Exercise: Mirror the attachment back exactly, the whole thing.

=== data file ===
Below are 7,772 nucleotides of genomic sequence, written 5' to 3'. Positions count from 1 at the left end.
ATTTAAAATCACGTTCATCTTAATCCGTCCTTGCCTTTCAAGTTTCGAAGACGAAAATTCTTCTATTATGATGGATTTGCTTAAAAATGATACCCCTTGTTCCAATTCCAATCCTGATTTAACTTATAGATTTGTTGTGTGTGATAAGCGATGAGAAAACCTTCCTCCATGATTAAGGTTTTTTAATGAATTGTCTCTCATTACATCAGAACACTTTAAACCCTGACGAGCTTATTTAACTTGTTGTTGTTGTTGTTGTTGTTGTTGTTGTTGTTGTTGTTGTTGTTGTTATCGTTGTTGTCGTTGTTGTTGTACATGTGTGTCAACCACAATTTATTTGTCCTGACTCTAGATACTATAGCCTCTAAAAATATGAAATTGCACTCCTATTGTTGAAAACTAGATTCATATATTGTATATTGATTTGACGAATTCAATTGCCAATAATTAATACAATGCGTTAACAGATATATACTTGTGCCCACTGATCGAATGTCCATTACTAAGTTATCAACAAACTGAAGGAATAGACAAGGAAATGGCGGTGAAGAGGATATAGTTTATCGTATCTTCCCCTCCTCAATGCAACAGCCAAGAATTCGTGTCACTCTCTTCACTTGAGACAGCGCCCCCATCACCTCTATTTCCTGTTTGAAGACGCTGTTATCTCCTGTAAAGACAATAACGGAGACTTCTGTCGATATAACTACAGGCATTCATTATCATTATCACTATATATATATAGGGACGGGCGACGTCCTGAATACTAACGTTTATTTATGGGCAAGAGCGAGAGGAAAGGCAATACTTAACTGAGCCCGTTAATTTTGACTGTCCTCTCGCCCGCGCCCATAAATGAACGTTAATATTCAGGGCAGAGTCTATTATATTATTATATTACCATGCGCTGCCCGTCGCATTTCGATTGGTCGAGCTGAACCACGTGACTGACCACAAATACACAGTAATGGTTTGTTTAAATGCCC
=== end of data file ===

Below are 7,772 nucleotides of genomic sequence, written 5' to 3'. Positions count from 1 at the left end.
ATTTAAAATCACGTTCATCTTAATCCGTCCTTGCCTTTCAAGTTTCGAAGACGAAAATTCTTCTATTATGATGGATTTGCTTAAAAATGATACCCCTTGTTCCAATTCCAATCCTGATTTAACTTATAGATTTGTTGTGTGTGATAAGCGATGAGAAAACCTTCCTCCATGATTAAGGTTTTTTAATGAATTGTCTCTCATTACATCAGAACACTTTAAACCCTGACGAGCTTATTTAACTTGTTGTTGTTGTTGTTGTTGTTGTTGTTGTTGTTGTTGTTGTTGTTGTTATCGTTGTTGTCGTTGTTGTTGTACATGTGTGTCAACCACAATTTATTTGTCCTGACTCTAGATACTATAGCCTCTAAAAATATGAAATTGCACTCCTATTGTTGAAAACTAGATTCATATATTGTATATTGATTTGACGAATTCAATTGCCAATAATTAATACAATGCGTTAACAGATATATACTTGTGCCCACTGATCGAATGTCCATTACTAAGTTATCAACAAACTGAAGGAATAGACAAGGAAATGGCGGTGAAGAGGATATAGTTTATCGTATCTTCCCCTCCTCAATGCAACAGCCAAGAATTCGTGTCACTCTCTTCACTTGAGACAGCGCCCCCATCACCTCTATTTCCTGTTTGAAGACGCTGTTATCTCCTGTAAAGACAATAACGGAGACTTCTGTCGATATAACTACAGGCATTCATTATCATTATCACTATATATATATAGGGACGGGCGACGTCCTGAATACTAACGTTTATTTATGGGCAAGAGCGAGAGGAAAGGCAATACTTAACTGAGCCCGTTAATTTTGACTGTCCTCTCGCCCGCGCCCATAAATGAACGTTAATATTCAGGGCAGAGTCTATTATATTATTATATTACCATGCGCTGCCCGTCGCATTTCGATTGGTCGAGCTGAACCACGTGACTGACCACAAATACACAGTAATGGTTTGTTTAAATGCCC